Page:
Differential attenuation of PSPs from different SR axons would require that these axons synapse at spatially segregated sites on branches of FI6. Spatial segregation of certain types of afferent terminals does occur in crayfish (Nagayama and Newland, 1993) and insects (Murphey, 1981; Burrows and Siegler, 1985; Jacobs et al., 1986; Hamon et al., 1990; Paydar et al., 1999). However, our analysis of the locations of point-of-contact between SR axons and FI6 (Figs. 8, 9) revealed that these axons contacted FI6 bilaterally and that the sites of contacts from different SR axons were intermingled in a way that would preclude differential postsynaptic decrement of their EPSPs. Therefore, this mechanism cannot account for these gradients in synaptic strength.
Nonlinear interactions between different SR synapses also do not appear to occur. On the contrary, the observed linear summation of SR EPSPs (Fig. 6, Table 2) suggests that FI6 integrates currents from these synapses in a straightforwardly passive manner, without either shunting or amplification of currents or presynaptic lateral interactions. This is different from the integration of information from cercal hairs in crickets (Jacobs et al., 1986), from leg hairs in locust (Burrows and Siegler, 1985), and from proprioceptor afferents from chorodotonal organs in the uropods of crayfish (Nagayama and Newland, 1993), all examples of central maps of sensory space. Therefore, these results contradict our speculation that the SR axons form a central map of positions of abdominal segments.
SR axons that made stronger synapses also made more contacts with FI6
In crustacea (Atwood and Lnenicka, 1986; Wojtowicz and Atwood, 1986; Atwood and Govind, 1990) and other animals (Bailey and Chen, 1989), processes like long-term facilitation or long-term sensitization that increase the functional strength of a synapse can also cause sprouting of the terminals of an axon and an increase in the area of synaptic contacts with its target cells. We were able to count individual points of contact between SR axons and FI6 neurons (Fig. 10, Table 3). If these contacts contain functional synaptic active zones, a possibility supported by electron microscopic and physiological evidence from axon terminals in other crustacean neurons (Atwood and Wojtowicz, 1986; Bradacs et al., 1997; Msghina et al., 1998, 1999), then these anatomical results might be evidence of presynaptic differences in release from SR axons originating in different segments. The numbers of contacts made by SR axons with stronger EPSPs were greater than the numbers made by other SR axons (Fig. 11, Table 3). If we assume that each contact is a functional release site with presynaptic vesicles and postsynaptic receptors and also assume that all contacts are equally effective, this difference in the numbers of contacts then suggests that SR axons from A3 have stronger synapses with FI6 because they have made more functional contacts with FI6. Because of this larger number of contacts, these axons release more transmitter onto FI6 than do other SR axons that have fewer points of contact.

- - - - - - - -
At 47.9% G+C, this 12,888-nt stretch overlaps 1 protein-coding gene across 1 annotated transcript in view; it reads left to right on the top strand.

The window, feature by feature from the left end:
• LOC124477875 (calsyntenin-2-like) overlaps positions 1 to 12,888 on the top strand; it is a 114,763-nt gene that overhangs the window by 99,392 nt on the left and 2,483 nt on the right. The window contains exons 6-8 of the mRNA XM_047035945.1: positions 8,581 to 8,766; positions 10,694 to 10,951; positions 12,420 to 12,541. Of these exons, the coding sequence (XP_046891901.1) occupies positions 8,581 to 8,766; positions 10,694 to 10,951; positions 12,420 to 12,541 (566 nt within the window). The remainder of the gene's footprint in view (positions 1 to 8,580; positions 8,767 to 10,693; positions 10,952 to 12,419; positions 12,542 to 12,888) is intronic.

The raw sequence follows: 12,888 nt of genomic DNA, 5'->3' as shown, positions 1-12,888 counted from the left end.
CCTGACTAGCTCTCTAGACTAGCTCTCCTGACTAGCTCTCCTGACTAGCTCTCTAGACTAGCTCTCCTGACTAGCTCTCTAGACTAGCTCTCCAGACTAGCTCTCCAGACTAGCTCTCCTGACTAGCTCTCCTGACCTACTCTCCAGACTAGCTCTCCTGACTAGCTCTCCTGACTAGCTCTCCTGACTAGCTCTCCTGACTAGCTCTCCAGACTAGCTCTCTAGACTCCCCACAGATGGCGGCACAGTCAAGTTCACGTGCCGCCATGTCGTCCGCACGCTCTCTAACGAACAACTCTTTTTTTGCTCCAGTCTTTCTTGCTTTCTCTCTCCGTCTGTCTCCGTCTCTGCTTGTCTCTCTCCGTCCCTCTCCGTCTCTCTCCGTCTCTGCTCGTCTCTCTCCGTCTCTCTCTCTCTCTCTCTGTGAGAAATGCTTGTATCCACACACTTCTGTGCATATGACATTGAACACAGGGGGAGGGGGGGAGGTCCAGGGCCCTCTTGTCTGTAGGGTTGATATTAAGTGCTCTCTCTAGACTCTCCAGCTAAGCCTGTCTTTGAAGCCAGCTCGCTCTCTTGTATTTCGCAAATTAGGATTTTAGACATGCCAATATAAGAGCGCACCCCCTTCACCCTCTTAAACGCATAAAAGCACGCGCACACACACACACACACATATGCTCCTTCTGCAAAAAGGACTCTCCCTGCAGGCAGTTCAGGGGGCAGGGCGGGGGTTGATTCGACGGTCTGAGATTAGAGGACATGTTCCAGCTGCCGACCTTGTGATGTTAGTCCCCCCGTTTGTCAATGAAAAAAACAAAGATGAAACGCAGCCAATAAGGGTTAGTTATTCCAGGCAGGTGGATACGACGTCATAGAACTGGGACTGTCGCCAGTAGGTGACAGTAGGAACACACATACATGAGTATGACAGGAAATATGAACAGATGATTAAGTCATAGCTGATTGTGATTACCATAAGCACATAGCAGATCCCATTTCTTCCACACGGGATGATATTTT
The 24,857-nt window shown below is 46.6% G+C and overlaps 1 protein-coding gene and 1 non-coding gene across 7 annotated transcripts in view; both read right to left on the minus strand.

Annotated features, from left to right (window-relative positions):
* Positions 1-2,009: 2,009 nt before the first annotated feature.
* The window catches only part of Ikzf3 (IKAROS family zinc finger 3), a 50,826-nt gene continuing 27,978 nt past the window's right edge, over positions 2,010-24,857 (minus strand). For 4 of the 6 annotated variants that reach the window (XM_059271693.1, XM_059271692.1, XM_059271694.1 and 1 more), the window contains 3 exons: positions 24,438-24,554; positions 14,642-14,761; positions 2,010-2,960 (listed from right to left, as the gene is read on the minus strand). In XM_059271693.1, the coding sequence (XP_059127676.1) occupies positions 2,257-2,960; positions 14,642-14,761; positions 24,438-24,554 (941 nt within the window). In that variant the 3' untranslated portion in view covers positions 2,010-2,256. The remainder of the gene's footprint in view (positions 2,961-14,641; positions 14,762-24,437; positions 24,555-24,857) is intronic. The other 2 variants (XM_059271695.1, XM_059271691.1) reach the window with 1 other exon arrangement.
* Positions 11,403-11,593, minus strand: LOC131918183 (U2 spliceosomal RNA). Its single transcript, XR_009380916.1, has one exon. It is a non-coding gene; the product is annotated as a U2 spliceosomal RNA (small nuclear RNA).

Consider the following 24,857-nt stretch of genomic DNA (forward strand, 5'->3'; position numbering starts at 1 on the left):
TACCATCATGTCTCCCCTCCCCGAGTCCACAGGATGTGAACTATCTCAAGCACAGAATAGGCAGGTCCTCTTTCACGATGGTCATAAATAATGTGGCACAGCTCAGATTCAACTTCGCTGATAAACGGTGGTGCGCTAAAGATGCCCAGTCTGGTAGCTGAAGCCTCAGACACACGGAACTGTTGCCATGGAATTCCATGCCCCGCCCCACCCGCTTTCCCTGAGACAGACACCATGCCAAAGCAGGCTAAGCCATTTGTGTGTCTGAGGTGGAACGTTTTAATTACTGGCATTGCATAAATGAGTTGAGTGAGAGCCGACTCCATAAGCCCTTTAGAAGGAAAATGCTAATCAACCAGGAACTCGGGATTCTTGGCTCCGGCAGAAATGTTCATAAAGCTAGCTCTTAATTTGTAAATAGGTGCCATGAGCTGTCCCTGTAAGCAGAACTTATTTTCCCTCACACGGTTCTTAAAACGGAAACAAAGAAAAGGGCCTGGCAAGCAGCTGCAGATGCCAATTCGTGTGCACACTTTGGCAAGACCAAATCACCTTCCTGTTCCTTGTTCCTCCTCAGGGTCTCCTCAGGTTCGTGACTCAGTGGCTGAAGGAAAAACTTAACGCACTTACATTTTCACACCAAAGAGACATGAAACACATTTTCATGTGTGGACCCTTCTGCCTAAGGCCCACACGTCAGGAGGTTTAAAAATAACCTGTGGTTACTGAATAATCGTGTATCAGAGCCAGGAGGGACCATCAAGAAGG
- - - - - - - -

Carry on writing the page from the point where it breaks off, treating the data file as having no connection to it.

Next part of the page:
What determines the relative strengths of SR synapses?
The strengths of SR synapses appear to be precisely tuned. The relative strengths of SR synapses with a particular target neuron are the same in different animals, but different target neurons predictably have different gradients (Bastiani and Mulloney, 1988a, their Figs. 6, 7). They demonstrated that different target neurons in the same preparation could have gradients of opposite slope; most got their biggest EPSPs from SRs entering A4 (the most posterior SRs tested), but some got their biggest EPSPs from SRs entering A1. So, whether an individual synapse of an SR axon with a particular target will be relatively stronger or weaker depends not only on the segment in which the SR originates but also on the identity of the postsynaptic neuron. For example, an SR2 from A1 would make weak a synapse with FI6 but a strong synapse with a local interneuron in the same ganglion. How does this occur?